Is Stage Fright a good or bad thing? (From Theatrelife.org)
Being nervous backstage before a performance of any kind isn’t unusual. A lot of people face some sort of anxiety whether they are ‘seasoned pro’s’ or relatively new to the performance game. Stage Fright as it’s casually referred to, can be caused by many different things – maybe something that happened in rehearsal that haunts you in case it happens on stage during a performance, pressure to deliver a particular character or routine or just hoping you memory is up to remembering everything and concentrating for 2 and a half hours. I certainly have had dreams about forgetting lines and dance numbers on many occasions. And since once losing my voice during a run and opening my mouth to barely or little sound coming out – that is also now a recurring worry.
Stage Fright can be obvious in some performers backstage: rapid breathing, trembling, sweaty hands or it can be much more subtle – a dry mouth, a racing pulse or the need for solitude. Some performers have rituals which they must complete before stepping on stage. I knew a gentlemen, who did three tours backstage checking every prop and costume he used before the show and repeating everything three times like a mantra. Some wear lucky underwear and some have to eat or drink certain foods.
Having stage fright isn’t necessary a bad thing as it can help the adrenalin needed to perform and doesn’t mean you are a bad actor or dancer but it can put added stress onto individuals and if takes some of the pleasure out of being in a show then that’s a shame.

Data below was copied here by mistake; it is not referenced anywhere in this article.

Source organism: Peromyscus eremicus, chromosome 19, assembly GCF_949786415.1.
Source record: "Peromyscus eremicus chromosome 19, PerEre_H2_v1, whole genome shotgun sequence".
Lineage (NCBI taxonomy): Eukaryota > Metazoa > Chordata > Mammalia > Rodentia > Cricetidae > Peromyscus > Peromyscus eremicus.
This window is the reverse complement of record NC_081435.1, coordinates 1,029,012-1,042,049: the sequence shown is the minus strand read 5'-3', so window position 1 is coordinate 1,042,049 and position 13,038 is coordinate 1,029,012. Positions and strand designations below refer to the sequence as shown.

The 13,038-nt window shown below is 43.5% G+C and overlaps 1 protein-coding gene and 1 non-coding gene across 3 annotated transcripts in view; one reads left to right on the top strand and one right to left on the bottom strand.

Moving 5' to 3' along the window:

I strongly believe that everyone should feel a little nervous before a performance because that drives the energy needed and certainly the adrenalin buzz is a natural high all its own. However, if you are rooted to the spot with fear, nauseous or overly anxious before a show then perhaps either consider taking some natural herbal remedies or seek some help from a professional or counsellor. Performing is a joy all its own and the pleasure of hearing an audience applaud or laugh is usually worth any minor worries before the show.
How does Stage Fright affect you?
I know an actress who has been appearing on the amateur stage for more than 40 years, but who still throws up before every first night. More to the point, she gets back to her feet, hits her cue, remembers her lines and delivers a convincing performance, every time a winner.
I’ve also been doing this 40 years, on and off. I was 16 when I made my stage debut and have been addicted ever since, which makes me an adrenaline junkie without the inconvenience of jumping out of planes. Such is the high of performing I need a regular fix, though the thrill extends to directing too – even if you are like a football manager pacing the sidelines while your cast perform (and no substitutes to send on!)
Unlike the actress mentioned, I’ve never thrown up before, during or after a performance. I get a tingle of excitement, a deep-seated feeling of satisfaction when the audience laughs or applauds and goes home happy. If I have to have a prompt my perfectionist tendencies cause me to feel a failure.
But stage fright? Never, for the stage is my natural home, the place I can live in the moment, put aside the anxieties of normal life, express my creativity and achieve something tangible, the culmination of those months of rehearsal. If I feel genuine terror of forgetting my lines or making a fool of myself on stage, that would be time to quit for good and watch other people doing it better!